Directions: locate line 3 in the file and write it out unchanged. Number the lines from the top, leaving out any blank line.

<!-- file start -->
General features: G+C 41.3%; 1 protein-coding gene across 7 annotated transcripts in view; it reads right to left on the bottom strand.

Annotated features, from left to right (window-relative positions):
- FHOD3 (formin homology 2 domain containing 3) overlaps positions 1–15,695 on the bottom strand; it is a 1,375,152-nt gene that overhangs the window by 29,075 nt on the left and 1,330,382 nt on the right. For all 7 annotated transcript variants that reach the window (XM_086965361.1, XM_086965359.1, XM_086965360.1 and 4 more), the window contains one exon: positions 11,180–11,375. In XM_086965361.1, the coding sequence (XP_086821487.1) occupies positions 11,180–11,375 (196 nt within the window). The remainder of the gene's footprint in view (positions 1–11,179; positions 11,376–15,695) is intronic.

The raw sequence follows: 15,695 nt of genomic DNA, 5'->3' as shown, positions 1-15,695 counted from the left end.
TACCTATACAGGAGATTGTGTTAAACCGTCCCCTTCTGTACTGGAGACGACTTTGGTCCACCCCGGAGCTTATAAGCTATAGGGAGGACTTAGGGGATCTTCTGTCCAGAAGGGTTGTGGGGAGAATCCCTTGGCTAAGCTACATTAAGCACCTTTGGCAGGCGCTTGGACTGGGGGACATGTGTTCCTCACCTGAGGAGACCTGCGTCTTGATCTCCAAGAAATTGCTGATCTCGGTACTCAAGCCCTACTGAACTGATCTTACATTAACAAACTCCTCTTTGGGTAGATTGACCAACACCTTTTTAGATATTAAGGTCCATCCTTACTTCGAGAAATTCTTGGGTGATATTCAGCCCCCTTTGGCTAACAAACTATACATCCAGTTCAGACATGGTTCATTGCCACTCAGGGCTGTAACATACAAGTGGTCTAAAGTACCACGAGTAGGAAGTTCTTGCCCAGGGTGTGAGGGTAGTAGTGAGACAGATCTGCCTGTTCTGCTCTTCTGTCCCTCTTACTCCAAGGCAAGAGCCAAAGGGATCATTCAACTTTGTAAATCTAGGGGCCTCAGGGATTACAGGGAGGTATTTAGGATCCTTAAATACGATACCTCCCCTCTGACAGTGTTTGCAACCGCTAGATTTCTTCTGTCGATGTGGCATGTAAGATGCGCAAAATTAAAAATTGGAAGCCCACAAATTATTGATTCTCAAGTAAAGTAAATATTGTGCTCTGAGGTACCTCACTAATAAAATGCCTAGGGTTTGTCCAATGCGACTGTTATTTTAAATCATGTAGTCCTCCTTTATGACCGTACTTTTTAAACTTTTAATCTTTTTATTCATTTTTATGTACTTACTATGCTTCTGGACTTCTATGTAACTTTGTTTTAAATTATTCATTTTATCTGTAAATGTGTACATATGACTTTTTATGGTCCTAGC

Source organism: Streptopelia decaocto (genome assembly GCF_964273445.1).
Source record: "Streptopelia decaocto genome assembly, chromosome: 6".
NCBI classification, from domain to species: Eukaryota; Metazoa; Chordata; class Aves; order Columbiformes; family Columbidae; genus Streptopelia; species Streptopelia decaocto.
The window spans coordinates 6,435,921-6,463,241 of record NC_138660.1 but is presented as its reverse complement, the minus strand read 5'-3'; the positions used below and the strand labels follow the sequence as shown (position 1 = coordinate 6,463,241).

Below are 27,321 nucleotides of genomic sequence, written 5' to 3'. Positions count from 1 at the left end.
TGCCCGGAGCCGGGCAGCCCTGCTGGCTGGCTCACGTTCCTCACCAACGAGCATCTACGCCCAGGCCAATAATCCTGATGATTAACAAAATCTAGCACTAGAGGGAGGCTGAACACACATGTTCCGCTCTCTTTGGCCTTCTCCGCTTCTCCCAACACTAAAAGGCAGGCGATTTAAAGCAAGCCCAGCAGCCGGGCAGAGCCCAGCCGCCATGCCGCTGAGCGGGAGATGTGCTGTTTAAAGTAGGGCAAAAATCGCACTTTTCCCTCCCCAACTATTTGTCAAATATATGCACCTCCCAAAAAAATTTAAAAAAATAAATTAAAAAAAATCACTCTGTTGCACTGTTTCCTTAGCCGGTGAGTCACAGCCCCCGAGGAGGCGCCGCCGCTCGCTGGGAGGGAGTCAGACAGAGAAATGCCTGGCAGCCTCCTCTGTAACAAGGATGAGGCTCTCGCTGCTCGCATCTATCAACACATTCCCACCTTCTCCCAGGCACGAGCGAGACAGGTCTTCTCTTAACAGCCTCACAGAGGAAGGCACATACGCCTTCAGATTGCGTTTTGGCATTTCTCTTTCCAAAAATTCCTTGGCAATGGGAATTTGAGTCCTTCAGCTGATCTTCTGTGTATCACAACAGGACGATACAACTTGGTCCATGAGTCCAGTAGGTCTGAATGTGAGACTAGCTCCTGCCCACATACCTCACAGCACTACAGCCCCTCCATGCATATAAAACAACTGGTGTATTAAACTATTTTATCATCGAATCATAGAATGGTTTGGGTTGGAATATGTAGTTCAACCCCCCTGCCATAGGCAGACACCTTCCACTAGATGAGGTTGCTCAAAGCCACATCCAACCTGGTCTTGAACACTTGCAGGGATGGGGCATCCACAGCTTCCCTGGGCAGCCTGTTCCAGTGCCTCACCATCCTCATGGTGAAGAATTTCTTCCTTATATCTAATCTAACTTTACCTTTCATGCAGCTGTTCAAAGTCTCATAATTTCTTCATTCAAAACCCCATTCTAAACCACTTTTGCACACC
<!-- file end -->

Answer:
- FHOD3 (formin homology 2 domain containing 3) overlaps positions 1–15,695 on the bottom strand; it is a 1,375,152-nt gene that overhangs the window by 29,075 nt on the left and 1,330,382 nt on the right. For all 7 annotated transcript variants that reach the window (XM_086965361.1, XM_086965359.1, XM_086965360.1 and 4 more), the window contains one exon: positions 11,180–11,375. In XM_086965361.1, the coding sequence (XP_086821487.1) occupies positions 11,180–11,375 (196 nt within the window). The remainder of the gene's footprint in view (positions 1–11,179; positions 11,376–15,695) is intronic.